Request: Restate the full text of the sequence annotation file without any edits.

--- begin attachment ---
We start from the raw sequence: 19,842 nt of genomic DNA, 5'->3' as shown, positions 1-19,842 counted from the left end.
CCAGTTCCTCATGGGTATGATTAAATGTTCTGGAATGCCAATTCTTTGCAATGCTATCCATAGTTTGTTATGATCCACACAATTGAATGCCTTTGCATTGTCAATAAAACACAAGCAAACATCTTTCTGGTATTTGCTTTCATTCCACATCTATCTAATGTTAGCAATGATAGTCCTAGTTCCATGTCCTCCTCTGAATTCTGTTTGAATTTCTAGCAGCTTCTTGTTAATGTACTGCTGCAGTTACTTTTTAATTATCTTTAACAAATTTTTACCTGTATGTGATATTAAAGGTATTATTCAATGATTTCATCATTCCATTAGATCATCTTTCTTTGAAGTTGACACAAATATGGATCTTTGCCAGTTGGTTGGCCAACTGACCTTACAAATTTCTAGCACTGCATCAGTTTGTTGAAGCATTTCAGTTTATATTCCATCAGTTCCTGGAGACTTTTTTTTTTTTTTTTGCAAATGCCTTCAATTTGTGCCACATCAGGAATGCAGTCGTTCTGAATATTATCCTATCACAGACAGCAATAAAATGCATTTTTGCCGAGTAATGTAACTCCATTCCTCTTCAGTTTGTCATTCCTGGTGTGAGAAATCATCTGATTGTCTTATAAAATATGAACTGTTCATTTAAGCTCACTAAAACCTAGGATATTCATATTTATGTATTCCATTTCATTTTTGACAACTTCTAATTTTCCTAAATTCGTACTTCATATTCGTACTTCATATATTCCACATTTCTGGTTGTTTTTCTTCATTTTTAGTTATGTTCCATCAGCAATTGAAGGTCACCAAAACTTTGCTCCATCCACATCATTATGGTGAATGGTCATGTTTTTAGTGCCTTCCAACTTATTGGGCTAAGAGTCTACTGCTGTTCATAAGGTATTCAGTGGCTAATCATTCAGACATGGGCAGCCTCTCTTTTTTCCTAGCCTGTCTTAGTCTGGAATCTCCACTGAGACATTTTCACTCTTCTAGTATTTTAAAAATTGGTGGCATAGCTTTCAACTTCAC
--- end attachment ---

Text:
We start from the raw sequence: 19,842 nt of genomic DNA, 5'->3' as shown, positions 1-19,842 counted from the left end.
CCAGTTCCTCATGGGTATGATTAAATGTTCTGGAATGCCAATTCTTTGCAATGCTATCCATAGTTTGTTATGATCCACACAATTGAATGCCTTTGCATTGTCAATAAAACACAAGCAAACATCTTTCTGGTATTTGCTTTCATTCCACATCTATCTAATGTTAGCAATGATAGTCCTAGTTCCATGTCCTCCTCTGAATTCTGTTTGAATTTCTAGCAGCTTCTTGTTAATGTACTGCTGCAGTTACTTTTTAATTATCTTTAACAAATTTTTACCTGTATGTGATATTAAAGGTATTATTCAATGATTTCATCATTCCATTAGATCATCTTTCTTTGAAGTTGACACAAATATGGATCTTTGCCAGTTGGTTGGCCAACTGACCTTACAAATTTCTAGCACTGCATCAGTTTGTTGAAGCATTTCAGTTTATATTCCATCAGTTCCTGGAGACTTTTTTTTTTTTTTTTGCAAATGCCTTCAATTTGTGCCACATCAGGAATGCAGTCGTTCTGAATATTATCCTATCACAGACAGCAATAAAATGCATTTTTGCCGAGTAATGTAACTCCATTCCTCTTCAGTTTGTCATTCCTGGTGTGAGAAATCATCTGATTGTCTTATAAAATATGAACTGTTCATTTAAGCTCACTAAAACCTAGGATATTCATATTTATGTATTCCATTTCATTTTTGACAACTTCTAATTTTCCTAAATTCGTACTTCATATTCGTACTTCATATATTCCACATTTCTGGTTGTTTTTCTTCATTTTTAGTTATGTTCCATCAGCAATTGAAGGTCACCAAAACTTTGCTCCATCCACATCATTATGGTGAATGGTCATGTTTTTAGTGCCTTCCAACTTATTGGGCTAAGAGTCTACTGCTGTTCATAAGGTATTCAGTGGCTAATCATTCAGACATGGGCAGCCTCTCTTTTTTCCTAGCCTGTCTTAGTCTGGAATCTCCACTGAGACATTTTCACTCTTCTAGTATTTTAAAAATTGGTGGCATAGCTTTCAACTTCAC